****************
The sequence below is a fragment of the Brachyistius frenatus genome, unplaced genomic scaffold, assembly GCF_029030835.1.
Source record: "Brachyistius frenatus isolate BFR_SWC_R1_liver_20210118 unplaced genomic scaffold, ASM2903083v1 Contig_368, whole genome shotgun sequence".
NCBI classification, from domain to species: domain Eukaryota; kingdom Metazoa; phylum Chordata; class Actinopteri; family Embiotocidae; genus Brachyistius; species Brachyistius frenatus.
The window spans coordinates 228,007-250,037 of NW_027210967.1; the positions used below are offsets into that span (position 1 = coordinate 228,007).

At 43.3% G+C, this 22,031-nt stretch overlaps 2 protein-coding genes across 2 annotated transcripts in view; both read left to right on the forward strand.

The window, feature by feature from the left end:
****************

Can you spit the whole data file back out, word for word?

The sequence below is a fragment of the Brachyistius frenatus genome, unplaced genomic scaffold, assembly GCF_029030835.1.
Source record: "Brachyistius frenatus isolate BFR_SWC_R1_liver_20210118 unplaced genomic scaffold, ASM2903083v1 Contig_368, whole genome shotgun sequence".
NCBI classification, from domain to species: domain Eukaryota; kingdom Metazoa; phylum Chordata; class Actinopteri; family Embiotocidae; genus Brachyistius; species Brachyistius frenatus.
The window spans coordinates 228,007-250,037 of NW_027210967.1; the positions used below are offsets into that span (position 1 = coordinate 228,007).

At 43.3% G+C, this 22,031-nt stretch overlaps 2 protein-coding genes across 2 annotated transcripts in view; both read left to right on the forward strand.

The window, feature by feature from the left end: